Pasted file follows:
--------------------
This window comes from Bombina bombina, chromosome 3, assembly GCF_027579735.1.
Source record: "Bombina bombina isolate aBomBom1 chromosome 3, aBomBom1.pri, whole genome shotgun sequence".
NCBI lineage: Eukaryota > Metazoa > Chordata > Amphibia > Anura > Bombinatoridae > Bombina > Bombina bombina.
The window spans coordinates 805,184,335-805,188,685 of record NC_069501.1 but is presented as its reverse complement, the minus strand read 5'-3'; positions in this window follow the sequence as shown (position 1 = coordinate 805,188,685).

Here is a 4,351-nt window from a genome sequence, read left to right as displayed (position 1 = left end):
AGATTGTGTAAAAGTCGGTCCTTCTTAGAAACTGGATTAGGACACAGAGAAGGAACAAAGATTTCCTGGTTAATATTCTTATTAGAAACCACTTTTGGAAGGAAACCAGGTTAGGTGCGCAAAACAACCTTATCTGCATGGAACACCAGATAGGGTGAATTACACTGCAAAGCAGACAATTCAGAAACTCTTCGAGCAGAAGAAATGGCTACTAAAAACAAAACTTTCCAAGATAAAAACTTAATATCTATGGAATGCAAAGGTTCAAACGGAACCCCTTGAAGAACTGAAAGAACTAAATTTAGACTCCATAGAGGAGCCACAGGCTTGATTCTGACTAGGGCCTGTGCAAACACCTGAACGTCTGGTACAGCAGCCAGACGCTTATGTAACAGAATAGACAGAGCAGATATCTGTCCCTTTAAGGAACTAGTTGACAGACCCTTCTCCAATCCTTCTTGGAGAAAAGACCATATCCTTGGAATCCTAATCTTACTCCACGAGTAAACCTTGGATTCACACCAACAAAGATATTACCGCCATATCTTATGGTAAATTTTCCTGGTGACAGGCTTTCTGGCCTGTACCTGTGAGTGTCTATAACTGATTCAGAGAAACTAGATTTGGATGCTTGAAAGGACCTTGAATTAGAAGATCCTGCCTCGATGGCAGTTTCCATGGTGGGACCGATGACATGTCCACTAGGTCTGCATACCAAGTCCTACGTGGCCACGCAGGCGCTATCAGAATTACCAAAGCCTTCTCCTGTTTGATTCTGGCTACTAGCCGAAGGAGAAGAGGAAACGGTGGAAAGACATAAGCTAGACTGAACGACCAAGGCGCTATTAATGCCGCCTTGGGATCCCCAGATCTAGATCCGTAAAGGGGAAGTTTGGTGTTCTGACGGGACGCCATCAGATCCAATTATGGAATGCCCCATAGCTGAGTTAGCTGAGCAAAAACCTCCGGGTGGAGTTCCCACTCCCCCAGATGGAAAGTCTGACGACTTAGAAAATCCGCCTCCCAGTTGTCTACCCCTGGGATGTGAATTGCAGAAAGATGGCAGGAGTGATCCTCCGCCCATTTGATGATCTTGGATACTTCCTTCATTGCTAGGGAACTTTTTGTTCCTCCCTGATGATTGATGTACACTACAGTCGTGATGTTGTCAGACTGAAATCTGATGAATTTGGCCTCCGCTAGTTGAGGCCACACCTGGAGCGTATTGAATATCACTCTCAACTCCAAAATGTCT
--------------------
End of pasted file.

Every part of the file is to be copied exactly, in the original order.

This window comes from Bombina bombina, chromosome 3, assembly GCF_027579735.1.
Source record: "Bombina bombina isolate aBomBom1 chromosome 3, aBomBom1.pri, whole genome shotgun sequence".
NCBI lineage: Eukaryota > Metazoa > Chordata > Amphibia > Anura > Bombinatoridae > Bombina > Bombina bombina.
The window spans coordinates 805,184,335-805,188,685 of record NC_069501.1 but is presented as its reverse complement, the minus strand read 5'-3'; positions in this window follow the sequence as shown (position 1 = coordinate 805,188,685).

Here is a 4,351-nt window from a genome sequence, read left to right as displayed (position 1 = left end):
AGATTGTGTAAAAGTCGGTCCTTCTTAGAAACTGGATTAGGACACAGAGAAGGAACAAAGATTTCCTGGTTAATATTCTTATTAGAAACCACTTTTGGAAGGAAACCAGGTTAGGTGCGCAAAACAACCTTATCTGCATGGAACACCAGATAGGGTGAATTACACTGCAAAGCAGACAATTCAGAAACTCTTCGAGCAGAAGAAATGGCTACTAAAAACAAAACTTTCCAAGATAAAAACTTAATATCTATGGAATGCAAAGGTTCAAACGGAACCCCTTGAAGAACTGAAAGAACTAAATTTAGACTCCATAGAGGAGCCACAGGCTTGATTCTGACTAGGGCCTGTGCAAACACCTGAACGTCTGGTACAGCAGCCAGACGCTTATGTAACAGAATAGACAGAGCAGATATCTGTCCCTTTAAGGAACTAGTTGACAGACCCTTCTCCAATCCTTCTTGGAGAAAAGACCATATCCTTGGAATCCTAATCTTACTCCACGAGTAAACCTTGGATTCACACCAACAAAGATATTACCGCCATATCTTATGGTAAATTTTCCTGGTGACAGGCTTTCTGGCCTGTACCTGTGAGTGTCTATAACTGATTCAGAGAAACTAGATTTGGATGCTTGAAAGGACCTTGAATTAGAAGATCCTGCCTCGATGGCAGTTTCCATGGTGGGACCGATGACATGTCCACTAGGTCTGCATACCAAGTCCTACGTGGCCACGCAGGCGCTATCAGAATTACCAAAGCCTTCTCCTGTTTGATTCTGGCTACTAGCCGAAGGAGAAGAGGAAACGGTGGAAAGACATAAGCTAGACTGAACGACCAAGGCGCTATTAATGCCGCCTTGGGATCCCCAGATCTAGATCCGTAAAGGGGAAGTTTGGTGTTCTGACGGGACGCCATCAGATCCAATTATGGAATGCCCCATAGCTGAGTTAGCTGAGCAAAAACCTCCGGGTGGAGTTCCCACTCCCCCAGATGGAAAGTCTGACGACTTAGAAAATCCGCCTCCCAGTTGTCTACCCCTGGGATGTGAATTGCAGAAAGATGGCAGGAGTGATCCTCCGCCCATTTGATGATCTTGGATACTTCCTTCATTGCTAGGGAACTTTTTGTTCCTCCCTGATGATTGATGTACACTACAGTCGTGATGTTGTCAGACTGAAATCTGATGAATTTGGCCTCCGCTAGTTGAGGCCACACCTGGAGCGTATTGAATATCACTCTCAACTCCAAAATGTCT